‘Punching the Devil’ in Ubud - Tourism Indonesia




Saturday, September 5, 2009

‘Punching the Devil’ in Ubud

People often complain about the lack of craftsmanship in the fine arts, and they may be right, but Australian conceptual artist Rodney Glick is adept at combining the best of both worlds.

His latest exhibition, titled “Punching the Devil,” is scheduled to open at Gaya Art Space in Ubud, in the center of Bali Island on Saturday night, and will include a number of wood sculptures that were whittled, carved and hand painted by Balinese artists and artisans over hundreds of hours.

Glick photographed Westerners in poses associated with Hindu gods to illustrate the way in which ordinary people and the divine are joined.

The photographs were digitally altered to create images of people with eight arms or three faces, for example, or carrying a severed head by the hair, and these images are included in the exhibition.

Glick said that his collaboration with the Balinese craftsmen and painters had been mutually beneficial.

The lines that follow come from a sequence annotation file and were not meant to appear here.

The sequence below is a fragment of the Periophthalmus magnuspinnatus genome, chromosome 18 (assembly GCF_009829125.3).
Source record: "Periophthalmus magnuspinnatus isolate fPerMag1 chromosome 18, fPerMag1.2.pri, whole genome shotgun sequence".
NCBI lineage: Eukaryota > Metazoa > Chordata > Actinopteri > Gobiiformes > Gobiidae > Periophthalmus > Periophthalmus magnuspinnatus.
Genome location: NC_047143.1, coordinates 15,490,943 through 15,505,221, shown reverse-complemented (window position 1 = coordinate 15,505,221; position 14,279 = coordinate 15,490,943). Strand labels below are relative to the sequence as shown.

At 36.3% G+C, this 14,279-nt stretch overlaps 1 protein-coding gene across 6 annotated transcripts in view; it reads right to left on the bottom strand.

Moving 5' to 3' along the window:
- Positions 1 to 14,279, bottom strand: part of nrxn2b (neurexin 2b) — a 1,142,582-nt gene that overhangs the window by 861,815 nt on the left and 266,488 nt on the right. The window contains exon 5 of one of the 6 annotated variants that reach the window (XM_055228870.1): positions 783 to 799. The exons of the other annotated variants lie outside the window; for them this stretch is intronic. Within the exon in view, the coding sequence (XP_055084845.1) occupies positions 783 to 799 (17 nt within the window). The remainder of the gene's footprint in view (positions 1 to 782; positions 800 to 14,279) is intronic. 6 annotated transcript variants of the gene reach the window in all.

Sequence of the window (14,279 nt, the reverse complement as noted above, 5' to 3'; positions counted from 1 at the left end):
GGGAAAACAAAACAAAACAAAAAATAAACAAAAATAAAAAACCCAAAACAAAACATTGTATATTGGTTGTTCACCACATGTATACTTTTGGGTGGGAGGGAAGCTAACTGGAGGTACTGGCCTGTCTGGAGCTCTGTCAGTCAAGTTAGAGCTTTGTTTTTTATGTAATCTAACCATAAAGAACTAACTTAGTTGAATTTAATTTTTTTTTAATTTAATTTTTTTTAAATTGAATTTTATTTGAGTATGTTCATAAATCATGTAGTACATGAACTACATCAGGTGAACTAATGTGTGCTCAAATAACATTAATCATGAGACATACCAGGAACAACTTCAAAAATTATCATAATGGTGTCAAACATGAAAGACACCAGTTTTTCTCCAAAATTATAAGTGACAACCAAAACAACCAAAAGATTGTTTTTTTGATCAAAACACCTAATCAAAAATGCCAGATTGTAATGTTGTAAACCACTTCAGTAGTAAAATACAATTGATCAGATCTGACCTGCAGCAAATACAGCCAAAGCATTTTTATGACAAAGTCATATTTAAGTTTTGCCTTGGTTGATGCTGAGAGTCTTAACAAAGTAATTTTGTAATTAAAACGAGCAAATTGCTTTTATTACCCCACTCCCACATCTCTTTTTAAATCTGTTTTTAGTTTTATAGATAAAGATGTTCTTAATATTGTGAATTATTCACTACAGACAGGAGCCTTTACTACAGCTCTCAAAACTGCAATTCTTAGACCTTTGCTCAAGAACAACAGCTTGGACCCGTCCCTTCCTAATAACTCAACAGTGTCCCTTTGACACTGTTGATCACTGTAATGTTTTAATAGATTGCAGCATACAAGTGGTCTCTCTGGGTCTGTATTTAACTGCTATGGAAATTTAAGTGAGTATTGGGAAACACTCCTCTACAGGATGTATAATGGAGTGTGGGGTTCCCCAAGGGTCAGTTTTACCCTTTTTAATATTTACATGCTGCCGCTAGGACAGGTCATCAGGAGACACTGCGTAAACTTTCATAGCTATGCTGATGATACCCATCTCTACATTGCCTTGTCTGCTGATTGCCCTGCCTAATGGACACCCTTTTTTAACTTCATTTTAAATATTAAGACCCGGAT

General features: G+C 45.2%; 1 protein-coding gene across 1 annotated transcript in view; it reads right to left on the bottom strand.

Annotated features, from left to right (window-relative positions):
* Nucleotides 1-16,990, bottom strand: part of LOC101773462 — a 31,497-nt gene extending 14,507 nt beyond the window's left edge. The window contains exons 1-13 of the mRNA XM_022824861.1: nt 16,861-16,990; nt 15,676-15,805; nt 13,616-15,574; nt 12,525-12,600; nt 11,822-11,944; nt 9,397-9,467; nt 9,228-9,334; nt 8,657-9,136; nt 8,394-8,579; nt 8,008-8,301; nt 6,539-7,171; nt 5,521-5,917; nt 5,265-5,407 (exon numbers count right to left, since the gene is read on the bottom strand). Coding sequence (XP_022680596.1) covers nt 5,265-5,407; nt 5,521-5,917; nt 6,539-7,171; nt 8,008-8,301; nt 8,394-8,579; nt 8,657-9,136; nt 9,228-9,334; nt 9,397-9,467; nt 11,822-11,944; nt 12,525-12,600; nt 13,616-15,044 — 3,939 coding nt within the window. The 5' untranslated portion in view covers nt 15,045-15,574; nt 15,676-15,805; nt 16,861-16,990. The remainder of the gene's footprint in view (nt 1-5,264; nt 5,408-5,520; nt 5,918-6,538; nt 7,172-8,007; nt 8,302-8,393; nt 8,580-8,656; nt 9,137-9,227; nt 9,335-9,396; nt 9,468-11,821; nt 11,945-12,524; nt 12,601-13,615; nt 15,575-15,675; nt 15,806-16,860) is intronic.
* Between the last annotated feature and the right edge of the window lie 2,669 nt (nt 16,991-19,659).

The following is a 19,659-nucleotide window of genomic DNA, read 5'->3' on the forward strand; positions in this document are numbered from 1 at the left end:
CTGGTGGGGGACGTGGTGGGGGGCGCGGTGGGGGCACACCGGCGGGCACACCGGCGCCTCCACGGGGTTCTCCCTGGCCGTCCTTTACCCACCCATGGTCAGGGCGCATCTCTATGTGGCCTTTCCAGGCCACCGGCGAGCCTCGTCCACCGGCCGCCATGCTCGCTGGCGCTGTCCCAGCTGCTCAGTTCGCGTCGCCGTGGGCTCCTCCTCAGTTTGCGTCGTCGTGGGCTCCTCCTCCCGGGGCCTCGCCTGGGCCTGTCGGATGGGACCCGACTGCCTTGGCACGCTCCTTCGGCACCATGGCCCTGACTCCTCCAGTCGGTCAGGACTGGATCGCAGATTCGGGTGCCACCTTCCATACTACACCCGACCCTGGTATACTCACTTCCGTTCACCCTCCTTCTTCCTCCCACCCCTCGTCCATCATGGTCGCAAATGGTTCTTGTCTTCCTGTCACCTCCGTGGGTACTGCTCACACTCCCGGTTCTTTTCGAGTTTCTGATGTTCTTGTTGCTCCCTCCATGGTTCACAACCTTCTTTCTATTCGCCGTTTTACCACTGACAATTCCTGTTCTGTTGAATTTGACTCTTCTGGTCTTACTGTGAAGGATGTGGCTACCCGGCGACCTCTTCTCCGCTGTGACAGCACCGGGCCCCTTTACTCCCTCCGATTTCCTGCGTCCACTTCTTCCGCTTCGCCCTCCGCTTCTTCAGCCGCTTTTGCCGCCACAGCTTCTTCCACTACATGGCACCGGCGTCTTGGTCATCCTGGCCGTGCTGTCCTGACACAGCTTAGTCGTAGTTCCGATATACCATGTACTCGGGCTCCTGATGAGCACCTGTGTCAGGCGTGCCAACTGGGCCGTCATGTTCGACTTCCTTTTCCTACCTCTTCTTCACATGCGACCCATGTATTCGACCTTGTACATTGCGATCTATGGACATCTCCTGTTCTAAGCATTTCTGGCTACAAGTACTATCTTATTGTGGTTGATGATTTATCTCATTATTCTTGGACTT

“Everyone’s getting credited on it. They are my initial designs and photos. I’m employing them [Balinese artists], in a sense, to do a particular job.”

“Since before the Renaissance, Rueben, Leonardo, many artists, would map out things and have a team doing the work. It has become more obvious in our contemporary society because you’re not contained in one studio,” Glick said.

Carver Made Leno, originally from Kemenuh village near Ubud, collaborated with Glick on previous sculptures and carved five pieces for the current show.

Painters Wayan Darmadi from Bona Kelod, and Dewa Tirtayasa from Abianbase are both art school graduates and are collaborating with Glick for the first time in “Punching the Devil.”

A number of the exhibited works feature knives and blood.

“To Westerners, this is quite gory,” Glick said. But he challenges viewers to see beyond the gore to the exhibition’s larger themes of love, loss, learning and rebirth.

“The [woodcarvings] intrigue us because of the mix of ancient and modern, religious and secular, Eastern and Western,” said Chris Hill, an Australian artist, who also collaborated with Glick on the exhibit.

“And we might find some comfort in knowing that the states of mind we share with the rest of humanity we also share with the gods,” he said.

This is the first time that Glick’s art has been exhibited in Bali.

“Punching the Devil” will also be shown at the Salihara arts complex in South Jakarta in December.

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